Armadillo is a species that’s very popular in Latin America. Out of all 20 subspecies of armadillos, only one exists outside Latin America and that’s the nine-banded armadillo which also lives in the U.S. They are closely related to sloths and anteaters.
The definition of the word ‘armadillo’ translates to ‘little armored one’ from Spanish. This word is given to this species because of the plates or shells that it has on its back, head, legs, and tail. Out of all living mammals, armadillos are the only ones that wear such ‘armor’.
Armadillos are known to have a shovel or pointy shaped snout and tiny eyes. Between all species, they have different sizes and colors. They can range between the 6-inch salmon-colored pink fairy armadillo to the 5 feet dark-brown giant armadillo. The other armadillo coloring can vary from red, black, gray, or yellow.
Even though many people believe all armadillos encase themselves in the shells, it’s false. Only three-banded armadillos can curl their head and back feet into the shell and form a hard ball that allows them to protect themselves from predators.
Typically, armadillos live in warm habitats that include grasslands, rain forests, and semi-deserts. They have a very low metabolic rate and cannot store fat as well as other species. Because of this, they cannot stand the cold. Additionally, they have very poor eyesight and usually use their smell for hunting.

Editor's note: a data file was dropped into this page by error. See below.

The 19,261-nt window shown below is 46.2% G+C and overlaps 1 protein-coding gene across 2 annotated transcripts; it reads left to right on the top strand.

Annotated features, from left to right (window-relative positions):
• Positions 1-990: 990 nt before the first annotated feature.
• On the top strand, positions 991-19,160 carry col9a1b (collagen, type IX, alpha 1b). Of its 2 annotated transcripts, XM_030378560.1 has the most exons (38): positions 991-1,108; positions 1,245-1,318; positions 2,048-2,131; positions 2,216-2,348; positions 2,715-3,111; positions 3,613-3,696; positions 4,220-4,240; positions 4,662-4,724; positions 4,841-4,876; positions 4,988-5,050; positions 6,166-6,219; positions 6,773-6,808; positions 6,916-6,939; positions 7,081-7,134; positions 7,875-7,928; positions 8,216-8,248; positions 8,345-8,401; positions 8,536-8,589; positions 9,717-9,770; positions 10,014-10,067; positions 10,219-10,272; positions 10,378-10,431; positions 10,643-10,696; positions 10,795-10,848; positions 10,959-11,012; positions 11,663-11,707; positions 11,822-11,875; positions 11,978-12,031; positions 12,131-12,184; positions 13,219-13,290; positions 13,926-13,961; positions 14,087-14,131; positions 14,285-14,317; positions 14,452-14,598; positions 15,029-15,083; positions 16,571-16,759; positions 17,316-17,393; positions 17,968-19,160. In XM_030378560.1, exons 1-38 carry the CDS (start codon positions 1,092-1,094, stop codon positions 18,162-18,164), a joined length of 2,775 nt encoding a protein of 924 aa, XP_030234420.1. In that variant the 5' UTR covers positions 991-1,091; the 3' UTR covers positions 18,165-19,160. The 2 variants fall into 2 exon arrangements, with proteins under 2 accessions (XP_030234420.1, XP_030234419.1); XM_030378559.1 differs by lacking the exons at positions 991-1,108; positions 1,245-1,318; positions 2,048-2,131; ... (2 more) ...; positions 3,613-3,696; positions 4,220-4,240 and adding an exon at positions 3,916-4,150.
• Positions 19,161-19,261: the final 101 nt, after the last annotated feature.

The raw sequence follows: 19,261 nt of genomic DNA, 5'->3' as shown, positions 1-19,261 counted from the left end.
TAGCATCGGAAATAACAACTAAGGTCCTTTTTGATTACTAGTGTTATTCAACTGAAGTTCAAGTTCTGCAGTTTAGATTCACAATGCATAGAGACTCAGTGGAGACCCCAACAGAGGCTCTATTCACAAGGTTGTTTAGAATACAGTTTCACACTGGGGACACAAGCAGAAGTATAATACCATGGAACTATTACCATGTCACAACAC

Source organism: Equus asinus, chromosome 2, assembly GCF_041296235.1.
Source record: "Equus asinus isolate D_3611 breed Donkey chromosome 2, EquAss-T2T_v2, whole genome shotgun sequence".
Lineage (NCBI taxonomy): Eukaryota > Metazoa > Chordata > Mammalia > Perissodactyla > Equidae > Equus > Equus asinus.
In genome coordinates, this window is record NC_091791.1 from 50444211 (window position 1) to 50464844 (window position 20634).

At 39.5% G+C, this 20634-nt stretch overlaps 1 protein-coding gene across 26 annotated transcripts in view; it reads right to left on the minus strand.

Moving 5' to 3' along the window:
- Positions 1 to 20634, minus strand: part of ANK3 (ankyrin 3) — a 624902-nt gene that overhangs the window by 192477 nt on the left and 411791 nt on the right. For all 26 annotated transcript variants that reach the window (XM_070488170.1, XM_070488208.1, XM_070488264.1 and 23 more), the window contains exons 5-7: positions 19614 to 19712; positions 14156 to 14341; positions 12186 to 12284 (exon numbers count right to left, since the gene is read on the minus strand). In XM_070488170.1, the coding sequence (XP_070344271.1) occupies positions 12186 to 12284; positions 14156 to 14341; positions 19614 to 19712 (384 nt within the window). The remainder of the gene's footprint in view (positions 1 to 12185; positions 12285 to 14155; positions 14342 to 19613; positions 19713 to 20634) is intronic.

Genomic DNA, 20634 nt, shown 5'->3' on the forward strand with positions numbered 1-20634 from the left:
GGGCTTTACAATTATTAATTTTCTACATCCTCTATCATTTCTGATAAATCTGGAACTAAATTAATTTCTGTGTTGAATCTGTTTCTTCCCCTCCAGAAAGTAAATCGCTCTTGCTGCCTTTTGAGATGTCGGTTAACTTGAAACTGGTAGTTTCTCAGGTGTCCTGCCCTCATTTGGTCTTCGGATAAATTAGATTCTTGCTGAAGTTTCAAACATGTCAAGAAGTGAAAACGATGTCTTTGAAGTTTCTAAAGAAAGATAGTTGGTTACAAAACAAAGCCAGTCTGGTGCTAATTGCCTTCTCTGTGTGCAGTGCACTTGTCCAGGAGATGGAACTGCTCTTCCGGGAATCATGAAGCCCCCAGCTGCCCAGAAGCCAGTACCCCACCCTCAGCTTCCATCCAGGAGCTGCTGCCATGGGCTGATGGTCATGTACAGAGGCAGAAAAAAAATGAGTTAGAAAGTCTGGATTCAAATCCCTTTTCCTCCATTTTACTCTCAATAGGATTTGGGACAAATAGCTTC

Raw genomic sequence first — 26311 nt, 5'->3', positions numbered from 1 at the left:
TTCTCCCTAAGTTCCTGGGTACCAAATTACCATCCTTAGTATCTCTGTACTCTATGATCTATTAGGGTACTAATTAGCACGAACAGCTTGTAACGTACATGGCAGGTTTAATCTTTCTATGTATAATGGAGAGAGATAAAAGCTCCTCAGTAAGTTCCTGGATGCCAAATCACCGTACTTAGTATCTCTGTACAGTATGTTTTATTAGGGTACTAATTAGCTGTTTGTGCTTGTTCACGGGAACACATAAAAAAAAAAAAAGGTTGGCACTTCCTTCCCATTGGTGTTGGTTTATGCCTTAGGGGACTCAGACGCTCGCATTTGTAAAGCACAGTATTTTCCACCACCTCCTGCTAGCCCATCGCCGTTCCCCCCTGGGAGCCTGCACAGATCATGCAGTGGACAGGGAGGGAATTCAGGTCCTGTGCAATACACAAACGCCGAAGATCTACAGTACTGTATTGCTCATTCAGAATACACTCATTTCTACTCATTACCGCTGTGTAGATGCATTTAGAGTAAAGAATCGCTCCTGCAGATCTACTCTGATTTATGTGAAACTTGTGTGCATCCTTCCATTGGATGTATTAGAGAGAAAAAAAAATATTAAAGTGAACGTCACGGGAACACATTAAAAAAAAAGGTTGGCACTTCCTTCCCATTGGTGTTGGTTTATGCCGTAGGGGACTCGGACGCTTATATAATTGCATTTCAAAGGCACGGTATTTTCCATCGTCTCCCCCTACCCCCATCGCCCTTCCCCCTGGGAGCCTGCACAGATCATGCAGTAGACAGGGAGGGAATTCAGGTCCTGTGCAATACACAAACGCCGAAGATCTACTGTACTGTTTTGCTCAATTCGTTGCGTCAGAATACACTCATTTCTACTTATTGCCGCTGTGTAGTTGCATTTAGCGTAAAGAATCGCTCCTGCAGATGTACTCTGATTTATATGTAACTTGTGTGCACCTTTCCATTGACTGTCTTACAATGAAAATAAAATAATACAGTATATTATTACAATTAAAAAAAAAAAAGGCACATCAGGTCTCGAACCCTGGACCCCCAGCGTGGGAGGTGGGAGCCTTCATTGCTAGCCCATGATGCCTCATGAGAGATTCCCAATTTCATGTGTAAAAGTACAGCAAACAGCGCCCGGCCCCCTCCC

Most armadillo species dig up burrows and can sleep up to 16 hours per day. When they are awake, they search for ants, beetles, termites, and other insects to feed on.
Aside from insects, armadillos can also eat plants, some fruit, vertebrates, and sometimes even carrion meal.
After taking his cows out to graze outside Buenos Aires, one farmer was able to discover something amazing. After seeing it the first time, the farmer thought he was looking at two giant turtle shells coming out of a dried riverbed.
The area was later excavated and archaeologists found four giant fossilized shells. The largest one of the shells was as large as a Volkswagen Beetle.
These shells belonged to glyptodonts which are the ancient ancestors of armadillos. Glyptodonts lived across South and North America during the Pleistocene epoch. They were wiped out during the last Ice Age which was around 10,000 years ago.
The four discovered shells belonged to two adults and two smaller animals.
The archaeologists thought that they were only looking for two glyptodonts at first. Additionally, after discovering the shells, they observed them and saw that the animals were all facing the same direction, almost as if they were walking towards something.
Usually, glyptodonts were covered with thick protective armor from head to tail. This armor was shaped like the shell of a turtle. Unlike the turtle shell, their one was with bony plates, similar to one of the armadillos.